Member of Multi-State Theft Scheme Admits Selling Stolen Pharmaceuticals
|U.S. Attorney’s Office June 18, 2014|
NEWARK, NJ—A Miami man today admitted his role in a multi-state conspiracy to possess and sell prescription medication taken from a stolen tractor trailer, U.S. Attorney Paul J. Fishman announced.
Martin Lopez, a/k/a “El Negro,” 47, pleaded guilty before U.S. District Judge William J. Martini in Newark federal court to an information charging him with conspiracy to possess stolen prescription medicine.
According to documents filed in this case and statements made in court:
On December 2, 2009, a full shipment of prescription respiratory medicine manufactured by Dey LLP in Allen, Texas, was stolen on its way to Sandoz Inc. in Mechanicsburg, Pennsylvania. Lopez admitted that from December 2009 through March 2010, he conspired with others to acquire and sell medicine stolen from the shipment.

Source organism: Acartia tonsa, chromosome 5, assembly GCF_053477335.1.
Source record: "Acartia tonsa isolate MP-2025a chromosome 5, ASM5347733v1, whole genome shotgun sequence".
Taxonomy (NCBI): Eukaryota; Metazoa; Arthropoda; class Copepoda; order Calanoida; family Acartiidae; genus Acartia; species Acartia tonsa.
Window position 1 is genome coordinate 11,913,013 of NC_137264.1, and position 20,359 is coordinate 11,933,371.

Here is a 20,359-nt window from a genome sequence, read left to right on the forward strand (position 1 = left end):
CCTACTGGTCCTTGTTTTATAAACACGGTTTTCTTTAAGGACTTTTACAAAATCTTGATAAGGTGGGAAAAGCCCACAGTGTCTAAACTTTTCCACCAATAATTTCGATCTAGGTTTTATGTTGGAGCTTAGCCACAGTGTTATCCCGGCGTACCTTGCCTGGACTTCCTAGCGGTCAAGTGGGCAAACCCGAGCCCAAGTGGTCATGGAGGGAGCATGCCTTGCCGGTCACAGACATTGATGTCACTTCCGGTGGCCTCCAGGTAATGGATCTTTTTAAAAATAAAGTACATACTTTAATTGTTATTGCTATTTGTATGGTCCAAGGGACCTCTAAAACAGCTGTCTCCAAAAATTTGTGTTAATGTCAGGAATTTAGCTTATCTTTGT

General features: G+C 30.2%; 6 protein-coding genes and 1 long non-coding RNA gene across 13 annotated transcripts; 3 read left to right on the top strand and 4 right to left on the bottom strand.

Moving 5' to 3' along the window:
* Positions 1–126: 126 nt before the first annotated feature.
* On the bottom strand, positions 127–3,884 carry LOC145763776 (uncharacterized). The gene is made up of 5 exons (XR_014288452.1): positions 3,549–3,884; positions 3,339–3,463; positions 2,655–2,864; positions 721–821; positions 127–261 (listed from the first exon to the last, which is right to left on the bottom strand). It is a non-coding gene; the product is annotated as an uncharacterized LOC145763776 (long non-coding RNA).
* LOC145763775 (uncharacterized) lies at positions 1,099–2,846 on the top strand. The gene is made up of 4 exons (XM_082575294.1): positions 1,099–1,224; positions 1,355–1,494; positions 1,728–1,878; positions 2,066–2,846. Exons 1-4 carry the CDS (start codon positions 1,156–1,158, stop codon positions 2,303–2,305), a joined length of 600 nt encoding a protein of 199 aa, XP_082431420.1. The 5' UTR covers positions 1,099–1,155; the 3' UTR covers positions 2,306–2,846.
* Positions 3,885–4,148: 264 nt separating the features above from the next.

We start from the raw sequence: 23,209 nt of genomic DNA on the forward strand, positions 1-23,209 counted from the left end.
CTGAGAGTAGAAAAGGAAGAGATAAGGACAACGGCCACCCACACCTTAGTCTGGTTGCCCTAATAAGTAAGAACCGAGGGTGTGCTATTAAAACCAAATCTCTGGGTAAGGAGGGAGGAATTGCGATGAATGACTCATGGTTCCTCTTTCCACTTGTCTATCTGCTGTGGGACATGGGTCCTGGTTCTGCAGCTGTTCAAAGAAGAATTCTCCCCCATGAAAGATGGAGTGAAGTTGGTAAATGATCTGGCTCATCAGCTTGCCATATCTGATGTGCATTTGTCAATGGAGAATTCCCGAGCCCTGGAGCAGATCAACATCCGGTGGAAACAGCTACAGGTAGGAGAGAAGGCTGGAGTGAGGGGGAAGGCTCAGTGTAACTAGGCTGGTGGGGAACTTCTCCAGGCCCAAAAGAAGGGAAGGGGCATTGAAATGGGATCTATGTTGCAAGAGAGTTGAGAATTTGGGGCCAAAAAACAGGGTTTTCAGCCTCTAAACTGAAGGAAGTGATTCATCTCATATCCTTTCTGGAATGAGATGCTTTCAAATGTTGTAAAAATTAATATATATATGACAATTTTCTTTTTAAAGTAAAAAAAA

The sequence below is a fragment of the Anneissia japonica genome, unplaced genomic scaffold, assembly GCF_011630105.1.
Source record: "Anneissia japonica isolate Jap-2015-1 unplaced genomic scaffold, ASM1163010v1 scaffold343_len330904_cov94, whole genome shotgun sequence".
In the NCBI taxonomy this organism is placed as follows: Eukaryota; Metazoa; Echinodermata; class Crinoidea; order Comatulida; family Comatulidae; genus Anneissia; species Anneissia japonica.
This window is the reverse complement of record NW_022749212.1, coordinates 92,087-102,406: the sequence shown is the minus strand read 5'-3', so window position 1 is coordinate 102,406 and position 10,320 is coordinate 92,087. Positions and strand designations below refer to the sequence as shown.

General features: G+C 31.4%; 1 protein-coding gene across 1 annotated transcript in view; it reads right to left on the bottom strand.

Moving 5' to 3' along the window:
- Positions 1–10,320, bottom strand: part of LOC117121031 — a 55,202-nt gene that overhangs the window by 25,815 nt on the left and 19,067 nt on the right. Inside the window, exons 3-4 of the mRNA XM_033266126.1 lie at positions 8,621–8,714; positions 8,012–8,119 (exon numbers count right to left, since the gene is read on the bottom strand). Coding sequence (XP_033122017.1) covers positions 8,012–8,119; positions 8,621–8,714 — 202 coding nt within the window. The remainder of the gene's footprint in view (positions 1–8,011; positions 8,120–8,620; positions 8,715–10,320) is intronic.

In early 2010, Lopez spoke with Ernesto Romero-Vidal, a/k/a “Bemba,” 48, of Hallandale, Florida, to identify a potential buyer for the stolen medicine. On March 2, 2010, Lopez arranged to have the medicine delivered to a buyer in New Jersey. Two days later, two other conspirators delivered the stolen goods to the buyer in return for $64,000 in cash, which they split with Lopez.
The conspiracy charge carries a maximum potential penalty of five years in prison and a $250,000 fine. Sentencing is scheduled for September 24, 2014.
On December 18, 2013, Romero-Vidal was sentenced by Judge Martini to 80 months in prison for his role in the scheme and other federal charges.
U.S. Attorney Fishman credited special agents of the FBI, under the direction of Special Agent in Charge Aaron T. Ford; special agents of IRS-Criminal Investigation, under the direction of Acting Special Agent in Charge Jonathan D. Larsen; and detectives of the North Bergen Police Department, under the direction of Chief Robert J. Dowd, with the investigation leading to today’s guilty plea.
The government is represented by Senior Litigation Counsel Leslie Faye Schwartz and Assistant U.S. Attorney Jane H. Yoon of the U.S. Attorney’s Office Criminal Division in Newark.